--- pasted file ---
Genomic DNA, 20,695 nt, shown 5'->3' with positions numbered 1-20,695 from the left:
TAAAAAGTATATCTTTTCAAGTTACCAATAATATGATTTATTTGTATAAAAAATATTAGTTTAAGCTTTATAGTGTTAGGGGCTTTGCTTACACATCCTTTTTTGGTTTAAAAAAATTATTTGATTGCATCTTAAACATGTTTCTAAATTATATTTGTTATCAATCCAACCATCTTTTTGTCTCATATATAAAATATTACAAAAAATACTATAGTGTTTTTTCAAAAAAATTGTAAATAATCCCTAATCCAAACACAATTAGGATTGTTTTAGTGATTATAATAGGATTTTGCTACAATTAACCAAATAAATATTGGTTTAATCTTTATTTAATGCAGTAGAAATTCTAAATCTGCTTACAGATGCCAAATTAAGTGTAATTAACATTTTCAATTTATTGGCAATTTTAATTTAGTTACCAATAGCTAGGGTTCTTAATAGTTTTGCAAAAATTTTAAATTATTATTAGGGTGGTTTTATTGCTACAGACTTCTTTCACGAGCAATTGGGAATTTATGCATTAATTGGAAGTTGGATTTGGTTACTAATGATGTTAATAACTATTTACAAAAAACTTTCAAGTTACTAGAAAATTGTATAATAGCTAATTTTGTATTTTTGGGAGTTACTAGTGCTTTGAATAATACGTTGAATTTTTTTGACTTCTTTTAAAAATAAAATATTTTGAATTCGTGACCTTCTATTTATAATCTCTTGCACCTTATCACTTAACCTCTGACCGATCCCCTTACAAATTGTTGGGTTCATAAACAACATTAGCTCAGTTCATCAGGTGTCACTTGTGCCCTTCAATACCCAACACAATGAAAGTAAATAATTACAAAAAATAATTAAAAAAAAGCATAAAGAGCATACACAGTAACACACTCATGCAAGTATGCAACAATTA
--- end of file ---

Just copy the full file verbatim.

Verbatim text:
Genomic DNA, 20,695 nt, shown 5'->3' with positions numbered 1-20,695 from the left:
TAAAAAGTATATCTTTTCAAGTTACCAATAATATGATTTATTTGTATAAAAAATATTAGTTTAAGCTTTATAGTGTTAGGGGCTTTGCTTACACATCCTTTTTTGGTTTAAAAAAATTATTTGATTGCATCTTAAACATGTTTCTAAATTATATTTGTTATCAATCCAACCATCTTTTTGTCTCATATATAAAATATTACAAAAAATACTATAGTGTTTTTTCAAAAAAATTGTAAATAATCCCTAATCCAAACACAATTAGGATTGTTTTAGTGATTATAATAGGATTTTGCTACAATTAACCAAATAAATATTGGTTTAATCTTTATTTAATGCAGTAGAAATTCTAAATCTGCTTACAGATGCCAAATTAAGTGTAATTAACATTTTCAATTTATTGGCAATTTTAATTTAGTTACCAATAGCTAGGGTTCTTAATAGTTTTGCAAAAATTTTAAATTATTATTAGGGTGGTTTTATTGCTACAGACTTCTTTCACGAGCAATTGGGAATTTATGCATTAATTGGAAGTTGGATTTGGTTACTAATGATGTTAATAACTATTTACAAAAAACTTTCAAGTTACTAGAAAATTGTATAATAGCTAATTTTGTATTTTTGGGAGTTACTAGTGCTTTGAATAATACGTTGAATTTTTTTGACTTCTTTTAAAAATAAAATATTTTGAATTCGTGACCTTCTATTTATAATCTCTTGCACCTTATCACTTAACCTCTGACCGATCCCCTTACAAATTGTTGGGTTCATAAACAACATTAGCTCAGTTCATCAGGTGTCACTTGTGCCCTTCAATACCCAACACAATGAAAGTAAATAATTACAAAAAATAATTAAAAAAAAGCATAAAGAGCATACACAGTAACACACTCATGCAAGTATGCAACAATTA